You needed to have supreme confidence in yourself and your abilities and a never-say-die attitude in order to survive at this level.
There would be times when you would face adversity and criticism from fans and media alike but it was important to stay focused on what mattered most: winning games and championships.
You needed to have the willpower and determination to overcome any obstacle that stood in your way and continue to work hard even when things weren’t going your way.
If you did those things, you would be well on your way to having a successful career.
I took Kobe’s words to heart and made them my own.
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After my fast start to the season, I suffered an ankle injury in a game against the Detroit Pistons.
I missed eleven games due to the injury.
It was the first time in my career that I had been forced to sit out for an extended period of time and it was frustrating.
I wanted nothing more than to be out on the court helping my team win games.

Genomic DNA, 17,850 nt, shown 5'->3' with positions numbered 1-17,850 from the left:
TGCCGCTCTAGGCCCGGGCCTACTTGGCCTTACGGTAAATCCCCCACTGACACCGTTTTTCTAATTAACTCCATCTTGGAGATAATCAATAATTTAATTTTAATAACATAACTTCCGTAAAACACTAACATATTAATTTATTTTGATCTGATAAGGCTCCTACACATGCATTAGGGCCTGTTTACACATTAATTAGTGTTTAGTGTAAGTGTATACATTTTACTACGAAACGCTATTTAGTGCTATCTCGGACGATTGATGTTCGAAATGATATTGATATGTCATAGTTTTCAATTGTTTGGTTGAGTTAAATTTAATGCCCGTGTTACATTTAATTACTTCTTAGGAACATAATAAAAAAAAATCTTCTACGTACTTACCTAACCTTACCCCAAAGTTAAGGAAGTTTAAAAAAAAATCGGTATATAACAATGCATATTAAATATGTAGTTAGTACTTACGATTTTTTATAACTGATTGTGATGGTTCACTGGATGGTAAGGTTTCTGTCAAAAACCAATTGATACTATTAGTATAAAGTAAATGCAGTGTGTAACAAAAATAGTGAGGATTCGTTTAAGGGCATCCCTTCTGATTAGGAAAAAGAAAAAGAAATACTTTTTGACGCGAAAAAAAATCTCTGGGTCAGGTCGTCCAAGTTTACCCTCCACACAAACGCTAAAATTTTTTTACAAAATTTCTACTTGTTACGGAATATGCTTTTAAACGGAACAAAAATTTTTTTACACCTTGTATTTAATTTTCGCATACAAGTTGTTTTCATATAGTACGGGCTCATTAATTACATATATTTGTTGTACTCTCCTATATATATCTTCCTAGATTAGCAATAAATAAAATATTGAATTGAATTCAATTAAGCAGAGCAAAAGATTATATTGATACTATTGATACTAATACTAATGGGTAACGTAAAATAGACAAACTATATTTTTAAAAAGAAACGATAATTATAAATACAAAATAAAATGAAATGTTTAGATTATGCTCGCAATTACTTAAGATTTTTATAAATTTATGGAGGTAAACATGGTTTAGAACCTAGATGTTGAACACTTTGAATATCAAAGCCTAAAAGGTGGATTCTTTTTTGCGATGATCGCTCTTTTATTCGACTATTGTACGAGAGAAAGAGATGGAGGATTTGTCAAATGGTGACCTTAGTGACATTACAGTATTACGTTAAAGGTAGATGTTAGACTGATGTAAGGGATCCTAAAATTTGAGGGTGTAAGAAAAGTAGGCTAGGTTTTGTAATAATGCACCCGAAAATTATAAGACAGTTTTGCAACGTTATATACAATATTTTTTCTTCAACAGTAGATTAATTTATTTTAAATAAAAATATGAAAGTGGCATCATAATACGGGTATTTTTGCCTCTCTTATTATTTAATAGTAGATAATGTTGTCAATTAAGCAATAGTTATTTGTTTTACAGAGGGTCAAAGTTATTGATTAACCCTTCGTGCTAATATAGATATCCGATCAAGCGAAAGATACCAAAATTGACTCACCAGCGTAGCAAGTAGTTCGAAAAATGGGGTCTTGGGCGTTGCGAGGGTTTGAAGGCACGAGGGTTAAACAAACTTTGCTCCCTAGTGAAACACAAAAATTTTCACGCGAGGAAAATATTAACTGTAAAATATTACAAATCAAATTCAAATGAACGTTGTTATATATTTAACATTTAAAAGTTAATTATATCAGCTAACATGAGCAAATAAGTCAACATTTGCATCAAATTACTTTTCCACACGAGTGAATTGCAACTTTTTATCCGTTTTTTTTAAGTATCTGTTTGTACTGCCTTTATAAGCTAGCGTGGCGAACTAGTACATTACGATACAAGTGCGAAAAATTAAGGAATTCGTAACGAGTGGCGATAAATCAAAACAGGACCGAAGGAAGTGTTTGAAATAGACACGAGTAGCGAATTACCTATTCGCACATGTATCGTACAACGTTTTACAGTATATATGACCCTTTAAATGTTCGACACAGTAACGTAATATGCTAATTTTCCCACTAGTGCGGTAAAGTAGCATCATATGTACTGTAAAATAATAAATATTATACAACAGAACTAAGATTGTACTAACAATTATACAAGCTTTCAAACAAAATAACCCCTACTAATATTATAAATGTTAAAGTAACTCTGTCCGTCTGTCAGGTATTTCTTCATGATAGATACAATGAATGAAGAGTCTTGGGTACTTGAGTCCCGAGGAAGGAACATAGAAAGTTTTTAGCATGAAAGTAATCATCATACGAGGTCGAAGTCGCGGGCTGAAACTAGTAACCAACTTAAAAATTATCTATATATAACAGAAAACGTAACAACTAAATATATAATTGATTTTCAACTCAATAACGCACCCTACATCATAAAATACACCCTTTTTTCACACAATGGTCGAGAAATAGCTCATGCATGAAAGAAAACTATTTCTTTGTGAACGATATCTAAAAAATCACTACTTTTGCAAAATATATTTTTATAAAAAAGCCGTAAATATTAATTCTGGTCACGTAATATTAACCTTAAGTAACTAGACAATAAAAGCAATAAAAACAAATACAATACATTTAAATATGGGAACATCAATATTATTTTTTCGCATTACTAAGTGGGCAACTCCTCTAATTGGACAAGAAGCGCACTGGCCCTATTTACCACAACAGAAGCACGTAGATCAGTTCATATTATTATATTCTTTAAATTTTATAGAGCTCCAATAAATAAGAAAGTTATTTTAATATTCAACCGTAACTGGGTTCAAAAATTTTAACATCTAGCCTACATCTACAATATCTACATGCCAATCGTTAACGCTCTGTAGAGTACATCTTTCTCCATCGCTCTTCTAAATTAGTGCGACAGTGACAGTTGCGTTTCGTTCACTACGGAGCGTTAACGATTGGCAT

However, my ankle needed time to heal so I did everything I could in the meantime to make sure I stayed in game shape.
After going through an intense rehabilitation program, I returned to action in a game against the San Antonio Spurs.
It was like I had never left.
I played 40 minutes in my first game back and scored 29 points on 12-of-21 shooting.
The fans were amazed at how well I played in my return and the media raved about my incredible performance.
They said that I had picked up right where I left off before the injury and continued to play at an All-Star level.
I was happy that my hard work in rehab had paid off but my joy didn’t last long.
In my second game back against the New York Knicks, I took an elbow to the face late in the third quarter when I tried to block a shot by Patrick Ewing.
I fell backward onto the court and hit my head hard.
The force of the collision caused my nose to break and gave me a concussion.
I was in a lot of pain and couldn’t feel the left side of my face as I laid on the ground.